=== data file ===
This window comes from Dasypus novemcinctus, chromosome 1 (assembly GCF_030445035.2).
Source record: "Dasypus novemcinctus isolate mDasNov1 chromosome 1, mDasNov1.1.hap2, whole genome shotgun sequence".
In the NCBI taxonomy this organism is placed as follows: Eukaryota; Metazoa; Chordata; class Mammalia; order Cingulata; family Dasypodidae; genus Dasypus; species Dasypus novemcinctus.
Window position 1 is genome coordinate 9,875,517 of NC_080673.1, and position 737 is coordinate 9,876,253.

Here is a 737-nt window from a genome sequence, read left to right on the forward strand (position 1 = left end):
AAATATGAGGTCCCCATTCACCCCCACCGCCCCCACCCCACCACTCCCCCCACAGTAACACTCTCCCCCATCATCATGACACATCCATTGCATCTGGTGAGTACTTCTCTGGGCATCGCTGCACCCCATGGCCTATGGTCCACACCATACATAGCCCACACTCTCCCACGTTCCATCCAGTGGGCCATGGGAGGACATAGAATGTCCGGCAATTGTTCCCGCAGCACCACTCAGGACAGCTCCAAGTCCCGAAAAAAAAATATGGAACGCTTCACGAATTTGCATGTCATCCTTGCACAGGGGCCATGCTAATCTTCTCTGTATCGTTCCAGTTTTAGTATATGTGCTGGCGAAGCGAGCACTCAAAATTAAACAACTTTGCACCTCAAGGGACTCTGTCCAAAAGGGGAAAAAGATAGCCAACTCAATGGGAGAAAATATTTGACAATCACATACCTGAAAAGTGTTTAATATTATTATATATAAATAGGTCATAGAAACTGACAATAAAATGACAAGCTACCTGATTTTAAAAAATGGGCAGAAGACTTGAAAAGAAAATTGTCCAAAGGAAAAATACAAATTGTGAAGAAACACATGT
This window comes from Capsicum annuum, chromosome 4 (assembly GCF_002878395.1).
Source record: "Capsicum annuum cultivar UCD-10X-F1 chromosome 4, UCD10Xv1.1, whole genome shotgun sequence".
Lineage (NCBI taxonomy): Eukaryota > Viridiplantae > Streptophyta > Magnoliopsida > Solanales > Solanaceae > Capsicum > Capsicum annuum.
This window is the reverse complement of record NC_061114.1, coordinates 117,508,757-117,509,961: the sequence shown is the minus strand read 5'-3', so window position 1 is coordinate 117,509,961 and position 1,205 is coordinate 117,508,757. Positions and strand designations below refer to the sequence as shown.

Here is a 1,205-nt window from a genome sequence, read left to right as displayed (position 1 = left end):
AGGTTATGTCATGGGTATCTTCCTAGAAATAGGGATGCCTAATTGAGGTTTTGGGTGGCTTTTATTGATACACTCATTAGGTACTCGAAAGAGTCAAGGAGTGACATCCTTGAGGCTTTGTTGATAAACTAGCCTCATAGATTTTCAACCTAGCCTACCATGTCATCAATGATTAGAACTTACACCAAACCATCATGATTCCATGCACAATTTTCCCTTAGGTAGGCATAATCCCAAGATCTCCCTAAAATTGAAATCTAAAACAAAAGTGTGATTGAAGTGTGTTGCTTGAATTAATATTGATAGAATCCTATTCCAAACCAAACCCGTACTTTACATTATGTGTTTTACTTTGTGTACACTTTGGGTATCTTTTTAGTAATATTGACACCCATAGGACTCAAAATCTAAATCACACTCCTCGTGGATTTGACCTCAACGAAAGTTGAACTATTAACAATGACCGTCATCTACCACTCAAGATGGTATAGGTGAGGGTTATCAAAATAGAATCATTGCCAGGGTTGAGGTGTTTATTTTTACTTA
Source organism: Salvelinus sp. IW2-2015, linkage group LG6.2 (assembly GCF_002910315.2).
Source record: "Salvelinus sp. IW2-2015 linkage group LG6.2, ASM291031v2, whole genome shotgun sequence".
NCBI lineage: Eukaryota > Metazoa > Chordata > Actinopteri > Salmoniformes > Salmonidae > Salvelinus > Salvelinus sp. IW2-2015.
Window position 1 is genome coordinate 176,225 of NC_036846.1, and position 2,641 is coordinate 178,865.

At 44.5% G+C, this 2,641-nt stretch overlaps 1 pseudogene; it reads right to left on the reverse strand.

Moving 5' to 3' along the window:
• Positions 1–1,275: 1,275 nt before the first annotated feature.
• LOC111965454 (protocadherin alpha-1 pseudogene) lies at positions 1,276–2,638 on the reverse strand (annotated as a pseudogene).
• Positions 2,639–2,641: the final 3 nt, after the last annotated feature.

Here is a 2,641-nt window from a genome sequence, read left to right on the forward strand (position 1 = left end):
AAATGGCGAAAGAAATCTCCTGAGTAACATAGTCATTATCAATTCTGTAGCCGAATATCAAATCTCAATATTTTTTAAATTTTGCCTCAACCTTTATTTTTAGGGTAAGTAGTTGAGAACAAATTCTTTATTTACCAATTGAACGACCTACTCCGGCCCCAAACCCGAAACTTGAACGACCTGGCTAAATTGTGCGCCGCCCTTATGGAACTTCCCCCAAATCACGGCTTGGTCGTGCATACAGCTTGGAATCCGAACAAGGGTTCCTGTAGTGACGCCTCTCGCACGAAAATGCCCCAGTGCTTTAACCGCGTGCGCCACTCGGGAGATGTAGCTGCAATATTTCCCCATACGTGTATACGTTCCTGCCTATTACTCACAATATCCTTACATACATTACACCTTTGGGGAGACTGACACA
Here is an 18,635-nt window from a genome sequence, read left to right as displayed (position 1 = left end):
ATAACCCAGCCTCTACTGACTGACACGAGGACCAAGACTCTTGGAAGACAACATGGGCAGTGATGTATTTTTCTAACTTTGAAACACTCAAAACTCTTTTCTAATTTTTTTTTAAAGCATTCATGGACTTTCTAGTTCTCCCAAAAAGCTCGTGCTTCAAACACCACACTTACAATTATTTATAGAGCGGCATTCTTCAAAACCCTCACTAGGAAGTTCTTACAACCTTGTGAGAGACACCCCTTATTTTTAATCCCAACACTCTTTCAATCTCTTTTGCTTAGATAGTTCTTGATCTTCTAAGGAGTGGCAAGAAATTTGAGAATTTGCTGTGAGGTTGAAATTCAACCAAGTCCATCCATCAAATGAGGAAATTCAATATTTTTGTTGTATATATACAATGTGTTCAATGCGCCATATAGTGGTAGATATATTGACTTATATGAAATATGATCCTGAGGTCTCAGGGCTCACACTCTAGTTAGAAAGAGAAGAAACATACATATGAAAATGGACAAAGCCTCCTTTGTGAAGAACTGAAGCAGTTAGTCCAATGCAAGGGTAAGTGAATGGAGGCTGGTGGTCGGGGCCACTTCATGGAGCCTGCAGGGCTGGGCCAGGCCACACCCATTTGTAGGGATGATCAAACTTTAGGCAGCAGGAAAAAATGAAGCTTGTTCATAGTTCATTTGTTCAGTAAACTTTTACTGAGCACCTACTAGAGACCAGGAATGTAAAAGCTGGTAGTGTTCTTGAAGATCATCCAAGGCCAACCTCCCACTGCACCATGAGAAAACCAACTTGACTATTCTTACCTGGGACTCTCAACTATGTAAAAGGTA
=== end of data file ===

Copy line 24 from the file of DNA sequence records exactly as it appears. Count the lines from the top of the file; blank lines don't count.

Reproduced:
Here is an 18,635-nt window from a genome sequence, read left to right as displayed (position 1 = left end):